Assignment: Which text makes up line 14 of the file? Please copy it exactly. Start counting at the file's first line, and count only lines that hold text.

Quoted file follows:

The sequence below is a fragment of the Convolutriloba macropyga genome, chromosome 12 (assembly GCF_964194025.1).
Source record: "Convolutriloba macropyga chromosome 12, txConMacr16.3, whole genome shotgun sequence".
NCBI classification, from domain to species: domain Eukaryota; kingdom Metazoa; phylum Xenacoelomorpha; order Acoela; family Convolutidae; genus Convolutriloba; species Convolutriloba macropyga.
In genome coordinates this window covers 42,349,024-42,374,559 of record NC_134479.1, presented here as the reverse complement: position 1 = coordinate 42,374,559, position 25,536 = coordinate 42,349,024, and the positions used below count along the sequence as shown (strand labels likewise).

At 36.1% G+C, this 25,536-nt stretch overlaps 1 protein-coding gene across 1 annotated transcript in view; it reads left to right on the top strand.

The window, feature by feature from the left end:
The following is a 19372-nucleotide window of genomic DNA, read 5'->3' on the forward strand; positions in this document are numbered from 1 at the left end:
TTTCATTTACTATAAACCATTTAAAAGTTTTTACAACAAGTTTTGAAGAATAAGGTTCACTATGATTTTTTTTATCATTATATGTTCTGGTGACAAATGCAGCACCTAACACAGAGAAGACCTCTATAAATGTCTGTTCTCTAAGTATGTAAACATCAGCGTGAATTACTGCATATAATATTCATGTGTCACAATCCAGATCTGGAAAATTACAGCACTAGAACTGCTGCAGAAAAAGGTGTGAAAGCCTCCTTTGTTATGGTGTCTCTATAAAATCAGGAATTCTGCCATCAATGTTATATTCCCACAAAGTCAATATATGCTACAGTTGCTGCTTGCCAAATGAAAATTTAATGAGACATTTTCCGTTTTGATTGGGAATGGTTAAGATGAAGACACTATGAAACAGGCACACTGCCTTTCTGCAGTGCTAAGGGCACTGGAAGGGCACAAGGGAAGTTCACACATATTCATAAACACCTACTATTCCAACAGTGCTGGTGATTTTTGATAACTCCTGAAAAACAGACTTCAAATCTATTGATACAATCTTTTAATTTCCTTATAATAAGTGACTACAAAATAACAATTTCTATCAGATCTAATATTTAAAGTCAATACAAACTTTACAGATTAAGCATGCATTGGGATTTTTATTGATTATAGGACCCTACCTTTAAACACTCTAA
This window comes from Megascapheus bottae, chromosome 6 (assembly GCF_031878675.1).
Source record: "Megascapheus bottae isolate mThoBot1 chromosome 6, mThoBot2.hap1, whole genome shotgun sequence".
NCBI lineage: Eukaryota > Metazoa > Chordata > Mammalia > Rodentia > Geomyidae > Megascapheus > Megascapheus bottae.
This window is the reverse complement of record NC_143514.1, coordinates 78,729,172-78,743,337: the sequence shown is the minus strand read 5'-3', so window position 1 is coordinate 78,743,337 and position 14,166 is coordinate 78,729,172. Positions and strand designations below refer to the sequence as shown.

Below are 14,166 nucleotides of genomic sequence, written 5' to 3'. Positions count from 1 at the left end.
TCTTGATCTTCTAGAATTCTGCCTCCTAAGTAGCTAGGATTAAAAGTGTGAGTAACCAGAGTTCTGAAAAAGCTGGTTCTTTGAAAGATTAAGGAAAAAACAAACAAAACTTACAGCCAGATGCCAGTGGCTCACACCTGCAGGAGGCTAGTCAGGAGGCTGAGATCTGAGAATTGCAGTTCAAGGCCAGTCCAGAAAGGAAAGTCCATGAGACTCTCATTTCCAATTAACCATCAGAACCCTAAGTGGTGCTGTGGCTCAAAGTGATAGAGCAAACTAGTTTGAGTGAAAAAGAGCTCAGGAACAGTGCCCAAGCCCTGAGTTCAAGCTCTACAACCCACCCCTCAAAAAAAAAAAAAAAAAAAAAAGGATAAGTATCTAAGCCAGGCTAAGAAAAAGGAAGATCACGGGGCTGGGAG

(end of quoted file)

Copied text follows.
TCTTGATCTTCTAGAATTCTGCCTCCTAAGTAGCTAGGATTAAAAGTGTGAGTAACCAGAGTTCTGAAAAAGCTGGTTCTTTGAAAGATTAAGGAAAAAACAAACAAAACTTACAGCCAGATGCCAGTGGCTCACACCTGCAGGAGGCTAGTCAGGAGGCTGAGATCTGAGAATTGCAGTTCAAGGCCAGTCCAGAAAGGAAAGTCCATGAGACTCTCATTTCCAATTAACCATCAGAACCCTAAGTGGTGCTGTGGCTCAAAGTGATAGAGCAAACTAGTTTGAGTGAAAAAGAGCTCAGGAACAGTGCCCAAGCCCTGAGTTCAAGCTCTACAACCCACCCCTCAAAAAAAAAAAAAAAAAAAAAAGGATAAGTATCTAAGCCAGGCTAAGAAAAAGGAAGATCACGGGGCTGGGAG